Pulmonary Fibrosis, Emphysema, COPD Stem Cell Treatment

Stem Cell Therapy Pulmonary Fibrosis

 

Stem Cell Treatment for Pulmonary Fibrosis and COPD are now available at SIRM

Pulmonary fibrosis is the formation or development of excess fibrous connective tissue (fibrosis) in the lungs. It is also described as "scarring of the lung."

Pulmonary fibrosis is suggested by a history of progressive shortness of breath (dyspnea) with exertion. Sometimes fine inspiratory crackles can be heard at the lung bases on auscultation. A chest x-ray may or may not be abnormal, but high Resolution CT will frequently demonstrate abnormalities.

Symptoms

Symptoms of pulmonary fibrosis are mainly:

  • Shortness of breath, particularly with exertion
  • Chronic dry, hacking coughing
  • Fatigue and weakness
  • Chest discomfort
  • Loss of appetite and rapid weight loss

Stem Cell Therapy Pulmonary Fibrosis and COPD

Possible Causes

Pulmonary fibrosis may be a secondary effect of other diseases. Most of these are classified as interstitial lung diseases. Examples include autoimmune disorders, viral infections or other microscopic injuries to the lung. However, pulmonary fibrosis can also appear without any known cause. In this case, it is termed "idiopathic". Most idiopathic cases are diagnosed as idiopathic pulmonary fibrosis. This is a diagnosis of exclusion of a characteristic set of histologic/pathologic features known as usual interstitial pneumonia (UIP). In either case, there is a growing body of evidence which points to a genetic predisposition in a subset of patients. For example, a mutation in Surfactant protein C (SP-C) has been found to exist in some families with a history of pulmonary fibrosis.

Diseases and conditions that may cause pulmonary fibrosis as a secondary effect include:

  • Inhalation of environmental and occupational pollutants, such as in asbestosis, silicosis and exposure to certain gases. Coal miners, ship workers and sand blasters among others are at higher risk. Hypersensitivity pneumonitis, most often resulting from inhaling dust contaminated with bacterial, fungal, or animal products.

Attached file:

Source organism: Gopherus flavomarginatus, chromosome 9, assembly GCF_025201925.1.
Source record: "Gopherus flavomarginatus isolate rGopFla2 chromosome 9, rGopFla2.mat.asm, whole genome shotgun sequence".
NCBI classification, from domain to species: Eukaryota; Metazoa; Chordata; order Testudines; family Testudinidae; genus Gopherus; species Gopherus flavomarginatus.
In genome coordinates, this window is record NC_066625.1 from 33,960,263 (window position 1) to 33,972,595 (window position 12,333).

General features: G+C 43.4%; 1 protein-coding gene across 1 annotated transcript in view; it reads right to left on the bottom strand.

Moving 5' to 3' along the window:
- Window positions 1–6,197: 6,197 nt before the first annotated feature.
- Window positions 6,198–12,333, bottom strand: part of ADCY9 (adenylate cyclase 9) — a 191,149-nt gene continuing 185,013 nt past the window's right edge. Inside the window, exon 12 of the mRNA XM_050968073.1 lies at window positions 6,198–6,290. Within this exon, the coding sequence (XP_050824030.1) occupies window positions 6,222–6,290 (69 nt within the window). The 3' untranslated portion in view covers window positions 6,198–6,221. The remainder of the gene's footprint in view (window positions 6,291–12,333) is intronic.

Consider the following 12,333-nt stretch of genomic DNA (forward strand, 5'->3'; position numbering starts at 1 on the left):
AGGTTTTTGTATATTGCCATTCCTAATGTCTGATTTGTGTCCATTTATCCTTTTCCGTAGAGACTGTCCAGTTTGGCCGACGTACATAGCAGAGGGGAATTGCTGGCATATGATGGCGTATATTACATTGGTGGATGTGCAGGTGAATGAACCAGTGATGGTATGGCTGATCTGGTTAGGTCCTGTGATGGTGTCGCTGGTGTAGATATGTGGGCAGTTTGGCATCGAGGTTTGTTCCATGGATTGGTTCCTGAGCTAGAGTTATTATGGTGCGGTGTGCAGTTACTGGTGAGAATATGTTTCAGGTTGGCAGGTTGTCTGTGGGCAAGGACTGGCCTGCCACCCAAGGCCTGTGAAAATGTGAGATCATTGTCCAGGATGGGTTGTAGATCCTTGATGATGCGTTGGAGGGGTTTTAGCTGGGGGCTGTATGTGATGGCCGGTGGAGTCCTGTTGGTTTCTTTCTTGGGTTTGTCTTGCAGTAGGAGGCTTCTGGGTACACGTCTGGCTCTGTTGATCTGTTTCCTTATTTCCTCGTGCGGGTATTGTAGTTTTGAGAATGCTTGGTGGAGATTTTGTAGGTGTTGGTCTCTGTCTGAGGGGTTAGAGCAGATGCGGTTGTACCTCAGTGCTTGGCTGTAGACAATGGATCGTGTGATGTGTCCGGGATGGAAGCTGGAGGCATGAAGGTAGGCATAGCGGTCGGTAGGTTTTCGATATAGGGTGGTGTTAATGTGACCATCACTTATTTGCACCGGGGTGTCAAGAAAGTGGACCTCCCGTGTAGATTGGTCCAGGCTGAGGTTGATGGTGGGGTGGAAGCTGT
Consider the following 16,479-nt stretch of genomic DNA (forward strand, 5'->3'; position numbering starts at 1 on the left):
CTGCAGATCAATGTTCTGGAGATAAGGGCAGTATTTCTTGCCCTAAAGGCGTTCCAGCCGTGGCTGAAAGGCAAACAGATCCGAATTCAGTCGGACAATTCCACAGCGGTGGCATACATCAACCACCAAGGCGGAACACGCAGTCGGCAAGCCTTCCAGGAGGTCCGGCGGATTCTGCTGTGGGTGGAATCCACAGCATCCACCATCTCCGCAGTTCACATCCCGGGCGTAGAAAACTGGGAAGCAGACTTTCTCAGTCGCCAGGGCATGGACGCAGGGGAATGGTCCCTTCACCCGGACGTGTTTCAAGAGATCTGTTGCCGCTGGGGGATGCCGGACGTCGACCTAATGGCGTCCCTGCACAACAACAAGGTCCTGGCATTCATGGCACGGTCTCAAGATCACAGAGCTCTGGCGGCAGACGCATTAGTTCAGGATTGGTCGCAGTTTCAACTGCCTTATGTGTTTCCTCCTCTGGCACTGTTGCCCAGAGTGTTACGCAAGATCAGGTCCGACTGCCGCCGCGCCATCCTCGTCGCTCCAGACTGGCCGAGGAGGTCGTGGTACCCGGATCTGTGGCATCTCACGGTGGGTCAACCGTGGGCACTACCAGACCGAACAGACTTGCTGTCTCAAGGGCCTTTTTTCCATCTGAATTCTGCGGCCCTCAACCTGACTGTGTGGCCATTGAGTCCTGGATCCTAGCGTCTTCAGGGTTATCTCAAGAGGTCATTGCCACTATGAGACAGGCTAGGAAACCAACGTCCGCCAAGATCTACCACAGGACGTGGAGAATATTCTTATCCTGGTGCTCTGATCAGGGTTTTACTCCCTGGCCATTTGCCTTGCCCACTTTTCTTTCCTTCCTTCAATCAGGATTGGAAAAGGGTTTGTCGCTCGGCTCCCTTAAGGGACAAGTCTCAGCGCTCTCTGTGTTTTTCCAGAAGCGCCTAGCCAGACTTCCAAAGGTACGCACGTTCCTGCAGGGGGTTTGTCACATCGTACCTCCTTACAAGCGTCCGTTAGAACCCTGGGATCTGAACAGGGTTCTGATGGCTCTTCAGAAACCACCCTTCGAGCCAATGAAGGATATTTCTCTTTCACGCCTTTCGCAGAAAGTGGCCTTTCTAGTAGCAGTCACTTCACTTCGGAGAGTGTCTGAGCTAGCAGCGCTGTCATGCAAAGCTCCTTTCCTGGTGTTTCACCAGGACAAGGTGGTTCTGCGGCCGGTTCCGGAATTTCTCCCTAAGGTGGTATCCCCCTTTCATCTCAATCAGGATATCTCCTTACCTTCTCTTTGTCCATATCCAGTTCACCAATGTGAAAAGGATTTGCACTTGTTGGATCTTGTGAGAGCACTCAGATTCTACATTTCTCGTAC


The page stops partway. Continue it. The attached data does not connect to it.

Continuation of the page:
• Cigarette smoking can increase the risk or make the illness worse.
  • Some typical connective tissue diseases such as rheumatoid arthritis and Scleroderma. Other diseases that involve connective tissue, such as sarcoidosis and Wegener's granulomatosis.
  • Infections
  • Certain medications, e.g. amiodarone, bleomycin, busulfan, methotrexate, and nitrofurantoin
  • Radiation therapy to the chest.

Stem Cell Treatments for Pulmonary Fibrosis and COPD. Pulmonary Fibrosis and COPD and Stem Cell studies and protocols from the NIH:

Related Articles Alpha-1 antitrypsin deficiency: outstanding questions and future directions. Orphanet J Rare Dis. 2018 07 11;13(1):114 Authors: Torres-Durán M, Lopez-Campos JL, Barrecheguren M, Miravitlles M, Martinez-Delgado B, Castillo S, Escribano A, Baloira A, Navarro-Garcia MM, Pellicer D, Bañuls L, Magallón M, Casas F, Dasí F Abstract BACKGROUND: Alpha-1 antitrypsin deficiency (AATD) is a rare hereditary condition that leads to decreased circulating alpha-1 antitrypsin (AAT) levels, significantly increasing the risk of serious lung and/or liver disease in children and adults, in which some aspects remain unresolved. METHODS: In this review, we summarise and update current knowledge on alpha-1 antitrypsin deficiency in order to identify and discuss areas of controversy and formulate questions that need further research. RESULTS: 1) AATD is a highly underdiagnosed condition. Over 120,000 European individuals are estimated to have severe AATD and more than 90% of them are underdiagnosed. CONCLUSIONS: 2) Several clinical and etiological aspects of the disease are yet to be resolved. New strategies for early detection and biomarkers for patient outcome prediction are needed to reduce morbidity and mortality in these patients; 3) Augmentation therapy is the only specific approved therapy that has shown clinical efficacy in delaying the progression of emphysema. Regrettably, some countries reject registration and reimbursement for this treatment because of the lack of larger randomised, placebo-controlled trials. 4) Alternative strategies are currently being investigated, including the use of gene therapy or induced pluripotent stem cells, and non-augmentation strategies to prevent AAT polymerisation inside hepatocytes. PMID: 29996870 [PubMed - indexed for MEDLINE]
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